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The Goose Girl: Review of Thorn

Thank you to Hot Key Books for providing me with a review copy of this book in exchange for an honest review. All opinions expressed are my own.

Book: Thorn

Author: Intisar Khanani

Year Published: 2020

Trigger warnings: physical and emotional abuse, sexual assault (off page), animal death (off page)

  • Plot: 4.5/5
  • Characters: 4.5/5
  • Writing: 5/5
  • Overall: 4.5/5

Thorn was a retelling of ‘The Goose Girl’ (a fairy tale by the Brothers Grimm) that slowly unfurled its petals to reveal a tale that had me captivated throughout. Out of curiosity, I read The Goose Girl before reading this novel and I think it truly is a stunning retelling that keeps the best parts of the fairy tale whilst adding some much needed depth and character development.

Princess Alyrra longed to be free of her family’s physical and emotional abuse, her court’s derision and her rank as a princess. She longed to live how she chose to do so. However, that desire seemed impossible when Kestrin, a prince from a vast and powerful land, sent her a marriage request she would not be able to refuse. Until a vengeful sorceress swapped Alyrra’s body with that of an accompanying noble girl in order to achieve her mysterious goals and inadvertently made Alyrra’s dreams came true. Taking on the role of a goose girl, Alyrra forged a new life surrounded by people who valued and cared for her. But as time passed and secrets unravelled she realised her choice to accept her fate would have consequences she wouldn’t be able to bear.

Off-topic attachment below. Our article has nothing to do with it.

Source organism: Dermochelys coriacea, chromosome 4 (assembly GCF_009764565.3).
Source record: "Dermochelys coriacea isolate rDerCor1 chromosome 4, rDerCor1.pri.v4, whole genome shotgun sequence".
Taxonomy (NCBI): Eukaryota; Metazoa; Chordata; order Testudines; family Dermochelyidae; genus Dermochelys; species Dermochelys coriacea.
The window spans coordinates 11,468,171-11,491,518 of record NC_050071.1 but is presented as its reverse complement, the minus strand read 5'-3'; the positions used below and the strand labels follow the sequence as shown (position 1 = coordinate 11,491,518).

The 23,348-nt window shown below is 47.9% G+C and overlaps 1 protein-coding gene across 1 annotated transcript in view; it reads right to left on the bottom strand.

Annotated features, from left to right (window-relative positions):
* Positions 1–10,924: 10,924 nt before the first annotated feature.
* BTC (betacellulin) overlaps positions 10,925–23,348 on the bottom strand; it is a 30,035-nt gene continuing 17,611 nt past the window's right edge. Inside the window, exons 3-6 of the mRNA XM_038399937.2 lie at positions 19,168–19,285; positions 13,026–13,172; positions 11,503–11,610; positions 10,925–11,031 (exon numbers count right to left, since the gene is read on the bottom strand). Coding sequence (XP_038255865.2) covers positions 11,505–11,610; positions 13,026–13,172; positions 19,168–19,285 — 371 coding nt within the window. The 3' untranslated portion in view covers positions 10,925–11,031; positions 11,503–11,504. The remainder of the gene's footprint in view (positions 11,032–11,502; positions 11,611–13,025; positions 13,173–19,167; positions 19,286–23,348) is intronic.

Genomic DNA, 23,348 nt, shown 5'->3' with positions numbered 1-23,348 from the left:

Alyrra’s character development was superb. At the start of the book she was scared, unsure of herself and the world and would rather be passive than stand up for herself. The entire book was about her journey of realising that once she overcame her fears and doubts she could be powerful and she could make a difference to the world. Her strong sense of moral justice and desire to help people no matter what pushed her past her limits to do things she never thought she could before. By sticking to her core beliefs she found her inner strength and overcame seemingly impossible odds. What a power arc!

I also liked Kestrin because he respected Alyrra’s right to choose her own life and while he certainly tried to persuade her to his cause he gave her space to become who he wanted to be. I loved the unwavering support from Alyrra’s friends: Sage, Violet, Ash and Rowan. The way she gradually opened up to them and began to heal from her past traumas with their love was beautiful. But most of all I adored Falada the talking Horse (yes, with a capital H it’s not a typo). He was wise, funny, generally amazing and always had encouragement and advice for Alyrra whenever she needed it. Truly, a legend.

Thorn cleverly explored many complex themes from the notion of justice to slavery, revenge, social hierarchy and much more. However, what I did want more of was world building. I didn’t feel properly grounded in the world created as I didn’t learn enough about its distinctive cultures, customs and places.

Nevertheless, I loved Thorn overall with its complex, empowered heroine, its magical plot and its thought provoking ideas. I can’t wait to read whatever Khanani writes next!

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